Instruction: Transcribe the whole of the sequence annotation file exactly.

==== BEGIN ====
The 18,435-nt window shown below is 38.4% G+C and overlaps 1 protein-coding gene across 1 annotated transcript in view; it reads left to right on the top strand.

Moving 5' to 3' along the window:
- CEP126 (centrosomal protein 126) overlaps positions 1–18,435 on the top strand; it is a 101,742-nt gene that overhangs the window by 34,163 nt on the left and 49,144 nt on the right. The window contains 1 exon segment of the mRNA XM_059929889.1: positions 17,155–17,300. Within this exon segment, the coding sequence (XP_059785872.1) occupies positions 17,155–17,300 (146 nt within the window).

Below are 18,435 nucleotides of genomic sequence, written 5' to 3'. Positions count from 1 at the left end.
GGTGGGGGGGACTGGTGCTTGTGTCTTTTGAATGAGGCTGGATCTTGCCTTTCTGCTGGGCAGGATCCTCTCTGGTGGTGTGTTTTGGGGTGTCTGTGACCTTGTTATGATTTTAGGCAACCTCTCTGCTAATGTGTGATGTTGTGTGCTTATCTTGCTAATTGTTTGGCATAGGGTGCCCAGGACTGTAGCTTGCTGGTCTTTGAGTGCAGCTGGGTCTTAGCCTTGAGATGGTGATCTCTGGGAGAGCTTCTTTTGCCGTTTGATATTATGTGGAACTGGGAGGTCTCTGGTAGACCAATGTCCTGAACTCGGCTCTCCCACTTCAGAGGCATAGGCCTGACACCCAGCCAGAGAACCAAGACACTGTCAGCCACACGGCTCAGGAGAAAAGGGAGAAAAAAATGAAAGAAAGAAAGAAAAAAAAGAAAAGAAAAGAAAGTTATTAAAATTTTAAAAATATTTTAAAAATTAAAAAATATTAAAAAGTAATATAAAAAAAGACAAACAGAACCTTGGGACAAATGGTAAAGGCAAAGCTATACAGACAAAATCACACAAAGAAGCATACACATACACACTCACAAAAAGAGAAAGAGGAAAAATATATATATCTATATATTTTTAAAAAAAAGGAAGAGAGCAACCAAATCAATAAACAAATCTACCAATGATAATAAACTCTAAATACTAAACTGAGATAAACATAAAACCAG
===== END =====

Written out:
The 18,435-nt window shown below is 38.4% G+C and overlaps 1 protein-coding gene across 1 annotated transcript in view; it reads left to right on the top strand.

Moving 5' to 3' along the window:
- CEP126 (centrosomal protein 126) overlaps positions 1–18,435 on the top strand; it is a 101,742-nt gene that overhangs the window by 34,163 nt on the left and 49,144 nt on the right. The window contains 1 exon segment of the mRNA XM_059929889.1: positions 17,155–17,300. Within this exon segment, the coding sequence (XP_059785872.1) occupies positions 17,155–17,300 (146 nt within the window).

Below are 18,435 nucleotides of genomic sequence, written 5' to 3'. Positions count from 1 at the left end.
GGTGGGGGGGACTGGTGCTTGTGTCTTTTGAATGAGGCTGGATCTTGCCTTTCTGCTGGGCAGGATCCTCTCTGGTGGTGTGTTTTGGGGTGTCTGTGACCTTGTTATGATTTTAGGCAACCTCTCTGCTAATGTGTGATGTTGTGTGCTTATCTTGCTAATTGTTTGGCATAGGGTGCCCAGGACTGTAGCTTGCTGGTCTTTGAGTGCAGCTGGGTCTTAGCCTTGAGATGGTGATCTCTGGGAGAGCTTCTTTTGCCGTTTGATATTATGTGGAACTGGGAGGTCTCTGGTAGACCAATGTCCTGAACTCGGCTCTCCCACTTCAGAGGCATAGGCCTGACACCCAGCCAGAGAACCAAGACACTGTCAGCCACACGGCTCAGGAGAAAAGGGAGAAAAAAATGAAAGAAAGAAAGAAAAAAAAGAAAAGAAAAGAAAGTTATTAAAATTTTAAAAATATTTTAAAAATTAAAAAATATTAAAAAGTAATATAAAAAAAGACAAACAGAACCTTGGGACAAATGGTAAAGGCAAAGCTATACAGACAAAATCACACAAAGAAGCATACACATACACACTCACAAAAAGAGAAAGAGGAAAAATATATATATCTATATATTTTTAAAAAAAAGGAAGAGAGCAACCAAATCAATAAACAAATCTACCAATGATAATAAACTCTAAATACTAAACTGAGATAAACATAAAACCAG